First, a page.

OCR for page 251
HIV and the Blood Supply: An Analysis of Crisis Decisionmaking DDAVP should be used whenever possible with mild or moderate hemophilia A Reevaluate all elective surgical procedure
OCR for page 252
HIV and the Blood Supply: An Analysis of Crisis Decisionmaking Critical Event NHF Communication Knowledge Base Risk Assessment Clinical Option NHF Action March 4, 1983: PHS issues recommendations to reduce the risk of AIDS March 9, 1983: NHF issues Medical Bulletin #6 and Chapter Advisory #7 Sexual contact should be avoided with persons known or suspected to have AIDS; multiple sex partners increase the probability of developing AIDS Physicians should adhere strictly to medical indications for transfusions, and autologous blood transfusions are encouraged NHF urges Congress to provide additional funding to support AIDS research NHF issues mental health report to orient those who treat hemophiliacs to the potential impact of AIDS and asks for medical observations, such as: the impact of the AIDS threat (e.g., number of calls from patients); behavioral or emotional problems; evidence of withholding or refusing factor replacement for acute bleeds; and the treatment center's response May 1983: Hyland Therapeutics recalls lot—a donor was identified who developed AIDS May 11, 1983: NHF issues Medical Bulletin #7 and Chapter Advisory #8 Risk is low (12 hemophiliacs out of 20,000 developed AIDS) NHF and NHF AIDS Task Force recommends hemophiliacs maintain use of clotting-factor treatment
OCR for page 253
HIV and the Blood Supply: An Analysis of Crisis Decisionmaking August 25–26, 1983: Hyland Therapeutics and ARC announce recall of lots (two each) from identified donors who were confirmed to have died of AIDS September 7, 1983: NHF issues Chapter Advisory #9 Not scientifically established that AIDS is transmitted through blood products NHF reaffirms its recommendation that patients maintain use of concentrate or cryoprecipitate as prescribed by their physicians October 31, 1983: Cutter Laboratories announces withdrawal of 13 lots of Factor VIII and 1 lot of Factor IX, all from a donor who recently died of AIDS November 2, 1983: NHF issues Chapter Advisory #11 Not scientifically established that AIDS is transmitted through blood products Only a fraction of 1% of all hemophiliacs have contracted AIDS Despite the concern that may be raised by the recall of plasma products, the NHF reaffirms its recommendation that patients maintain the use of concentrate or cryorecipitate as prescribed by their physicians No common lots have been identified, thus suggesting the great majority of hemohiliacs are not susceptible to AIDS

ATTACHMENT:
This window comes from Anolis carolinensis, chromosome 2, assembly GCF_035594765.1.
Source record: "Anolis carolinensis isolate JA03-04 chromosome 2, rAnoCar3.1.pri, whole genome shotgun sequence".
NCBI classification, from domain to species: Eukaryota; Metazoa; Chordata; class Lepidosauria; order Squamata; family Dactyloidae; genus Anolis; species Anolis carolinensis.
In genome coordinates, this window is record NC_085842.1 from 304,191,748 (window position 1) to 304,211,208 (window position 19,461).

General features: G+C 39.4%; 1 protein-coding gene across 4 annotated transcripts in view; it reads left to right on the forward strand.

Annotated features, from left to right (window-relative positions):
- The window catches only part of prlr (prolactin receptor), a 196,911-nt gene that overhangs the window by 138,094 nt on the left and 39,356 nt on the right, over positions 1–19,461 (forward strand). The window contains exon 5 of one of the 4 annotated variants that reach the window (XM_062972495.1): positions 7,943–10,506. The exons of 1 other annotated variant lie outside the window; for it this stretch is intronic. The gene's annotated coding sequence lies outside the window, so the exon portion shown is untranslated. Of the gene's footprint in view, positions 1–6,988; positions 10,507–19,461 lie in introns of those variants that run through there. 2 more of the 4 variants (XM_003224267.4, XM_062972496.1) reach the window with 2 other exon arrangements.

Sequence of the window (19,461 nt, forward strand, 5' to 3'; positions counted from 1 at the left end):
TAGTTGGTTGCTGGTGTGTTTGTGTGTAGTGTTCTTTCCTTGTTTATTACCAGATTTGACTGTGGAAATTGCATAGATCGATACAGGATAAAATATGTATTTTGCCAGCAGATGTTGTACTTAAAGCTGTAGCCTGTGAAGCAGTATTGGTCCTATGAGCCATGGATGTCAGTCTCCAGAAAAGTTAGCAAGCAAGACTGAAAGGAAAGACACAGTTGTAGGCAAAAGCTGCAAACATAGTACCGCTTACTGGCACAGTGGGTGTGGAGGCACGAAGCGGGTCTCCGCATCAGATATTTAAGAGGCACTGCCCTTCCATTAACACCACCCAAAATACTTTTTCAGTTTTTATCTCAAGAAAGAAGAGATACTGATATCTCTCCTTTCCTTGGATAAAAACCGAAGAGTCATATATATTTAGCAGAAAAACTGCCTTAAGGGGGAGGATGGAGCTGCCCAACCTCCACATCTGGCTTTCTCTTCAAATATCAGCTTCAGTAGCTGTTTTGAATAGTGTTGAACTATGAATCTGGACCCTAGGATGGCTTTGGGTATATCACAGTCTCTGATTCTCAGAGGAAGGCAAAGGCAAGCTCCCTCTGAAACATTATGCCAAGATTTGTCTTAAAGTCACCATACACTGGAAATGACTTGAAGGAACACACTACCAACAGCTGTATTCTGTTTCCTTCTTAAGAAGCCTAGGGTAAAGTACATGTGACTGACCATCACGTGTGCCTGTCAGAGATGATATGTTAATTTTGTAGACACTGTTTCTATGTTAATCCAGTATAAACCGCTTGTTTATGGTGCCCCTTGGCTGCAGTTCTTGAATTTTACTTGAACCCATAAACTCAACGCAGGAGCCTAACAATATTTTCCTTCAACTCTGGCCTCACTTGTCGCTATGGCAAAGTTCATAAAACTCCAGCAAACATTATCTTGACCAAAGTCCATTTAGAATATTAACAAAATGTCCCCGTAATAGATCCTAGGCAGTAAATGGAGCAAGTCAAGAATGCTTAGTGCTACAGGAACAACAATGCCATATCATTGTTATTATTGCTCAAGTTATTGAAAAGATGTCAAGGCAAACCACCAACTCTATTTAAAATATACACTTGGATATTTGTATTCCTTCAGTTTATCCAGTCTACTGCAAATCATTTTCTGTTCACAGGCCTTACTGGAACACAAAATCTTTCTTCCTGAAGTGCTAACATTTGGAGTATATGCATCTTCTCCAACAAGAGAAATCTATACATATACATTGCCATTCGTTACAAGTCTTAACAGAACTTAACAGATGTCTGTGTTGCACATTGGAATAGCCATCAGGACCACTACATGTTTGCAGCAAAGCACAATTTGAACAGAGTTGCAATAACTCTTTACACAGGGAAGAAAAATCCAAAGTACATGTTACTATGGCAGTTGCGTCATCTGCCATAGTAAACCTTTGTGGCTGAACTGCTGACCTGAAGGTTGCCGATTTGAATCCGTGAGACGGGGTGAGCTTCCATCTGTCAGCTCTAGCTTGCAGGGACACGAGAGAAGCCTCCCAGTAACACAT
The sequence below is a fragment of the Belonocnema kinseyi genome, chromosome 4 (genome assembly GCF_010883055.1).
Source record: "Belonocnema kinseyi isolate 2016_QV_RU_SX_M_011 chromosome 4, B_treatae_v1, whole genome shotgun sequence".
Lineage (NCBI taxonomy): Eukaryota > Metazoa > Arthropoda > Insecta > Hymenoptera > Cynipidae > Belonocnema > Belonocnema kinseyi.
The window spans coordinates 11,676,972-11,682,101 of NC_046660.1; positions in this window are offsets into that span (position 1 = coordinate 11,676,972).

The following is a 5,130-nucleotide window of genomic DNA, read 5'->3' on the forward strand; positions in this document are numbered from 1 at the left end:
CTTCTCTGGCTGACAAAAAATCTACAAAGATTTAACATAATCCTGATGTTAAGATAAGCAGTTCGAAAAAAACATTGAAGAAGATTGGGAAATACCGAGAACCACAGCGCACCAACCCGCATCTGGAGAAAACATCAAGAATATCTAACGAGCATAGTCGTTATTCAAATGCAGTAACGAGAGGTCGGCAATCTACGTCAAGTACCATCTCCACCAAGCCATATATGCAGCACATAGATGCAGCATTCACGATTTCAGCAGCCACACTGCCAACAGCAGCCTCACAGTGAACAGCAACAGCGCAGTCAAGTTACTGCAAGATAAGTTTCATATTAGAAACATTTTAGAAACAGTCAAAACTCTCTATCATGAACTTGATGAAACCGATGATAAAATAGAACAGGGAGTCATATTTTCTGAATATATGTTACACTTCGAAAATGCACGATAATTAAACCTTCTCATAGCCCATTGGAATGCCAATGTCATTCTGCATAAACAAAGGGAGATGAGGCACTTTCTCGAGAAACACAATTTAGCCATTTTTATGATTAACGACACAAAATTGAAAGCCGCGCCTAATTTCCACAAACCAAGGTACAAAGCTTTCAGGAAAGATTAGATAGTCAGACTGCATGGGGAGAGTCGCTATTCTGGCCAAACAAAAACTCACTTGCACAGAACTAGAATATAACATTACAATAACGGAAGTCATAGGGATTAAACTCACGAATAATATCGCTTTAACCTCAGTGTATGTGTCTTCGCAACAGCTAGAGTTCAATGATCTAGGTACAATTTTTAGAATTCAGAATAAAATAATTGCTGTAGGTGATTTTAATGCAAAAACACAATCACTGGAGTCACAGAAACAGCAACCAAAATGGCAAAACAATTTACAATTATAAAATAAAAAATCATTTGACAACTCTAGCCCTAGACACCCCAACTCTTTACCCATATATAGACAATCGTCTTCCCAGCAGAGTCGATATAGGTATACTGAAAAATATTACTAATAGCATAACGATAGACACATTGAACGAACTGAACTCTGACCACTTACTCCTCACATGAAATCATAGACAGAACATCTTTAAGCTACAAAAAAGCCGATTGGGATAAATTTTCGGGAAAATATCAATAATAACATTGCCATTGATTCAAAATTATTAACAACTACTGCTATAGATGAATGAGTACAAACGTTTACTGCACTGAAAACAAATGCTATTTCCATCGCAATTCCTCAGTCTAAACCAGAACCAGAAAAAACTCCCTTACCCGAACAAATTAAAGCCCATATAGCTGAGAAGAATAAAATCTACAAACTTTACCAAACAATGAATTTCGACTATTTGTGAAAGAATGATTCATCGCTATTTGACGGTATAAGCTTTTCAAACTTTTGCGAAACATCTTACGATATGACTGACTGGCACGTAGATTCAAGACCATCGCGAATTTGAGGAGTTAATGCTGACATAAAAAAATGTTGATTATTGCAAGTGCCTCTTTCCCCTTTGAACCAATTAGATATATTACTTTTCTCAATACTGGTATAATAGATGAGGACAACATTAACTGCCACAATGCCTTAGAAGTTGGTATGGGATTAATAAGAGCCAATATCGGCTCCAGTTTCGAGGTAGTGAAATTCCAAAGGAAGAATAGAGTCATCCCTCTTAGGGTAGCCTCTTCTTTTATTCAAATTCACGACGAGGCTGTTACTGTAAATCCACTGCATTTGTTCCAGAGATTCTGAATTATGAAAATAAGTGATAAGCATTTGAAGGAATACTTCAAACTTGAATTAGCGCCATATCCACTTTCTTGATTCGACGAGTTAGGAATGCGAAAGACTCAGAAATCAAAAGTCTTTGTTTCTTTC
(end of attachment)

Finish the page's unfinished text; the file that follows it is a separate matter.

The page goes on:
OCR for page 254
HIV and the Blood Supply: An Analysis of Crisis Decisionmaking Critical Event NHF Communication Knowledge Base Risk Assessment Clinical Option NHF Action December 2, 1983: CDC MMWR update on AIDS in hemophiliac patients; results of treatment center survey show no cases occurred before September 1981; 21 hemophiliacs have been diagnosed with AIDS, additional patients have been reported with AIDS-related symptoms that do not fit the CDC criteria for an AIDS diagnosis December 2, 1983: NHF issues Medical Bulletin #8 with attached CDC MMWR (December 10); Medical Bulletin #9 and Chapter Advisory #12 issued on December 21, 1983 Etiology remains unknown, epidemiological evidence suggests an infectious disease MASAC revises January 14, 1983, recommendations to prevent AIDS: adds modification of donor screening language; screen donors for symptoms; expedite the development of processing methods to inactivate viruses potentially present in factor concentrates Possibility of transmission by blood and blood products is supported by increased incidence of AIDS in IV drug users and transfusion recipients Cryoprecipitate and factor concentrates are associated with transmission of known viral agents (i.e., cytomegalovirus, hepatitis B, and non-A, non-B hepatitis) January 16, 1984: Alpha Therapeutic recalls three lots contaminated with AIDS from a donor diagnosed with AIDS NHF issues Medical Bulletin #10 and Chapter Advisory #13 NHF reaffirms its recommendation that patients maintain use of concentrate or cryoprecipitate as prescribed by their physicians MASAC recommends to blood product manufacturers that any lot of concentrate be recalled if it includes material from an individual who has been identified as having AIDS, or from an individual who, in the best judgment of the manufacturers, has characteristics strongly suggestive of AIDS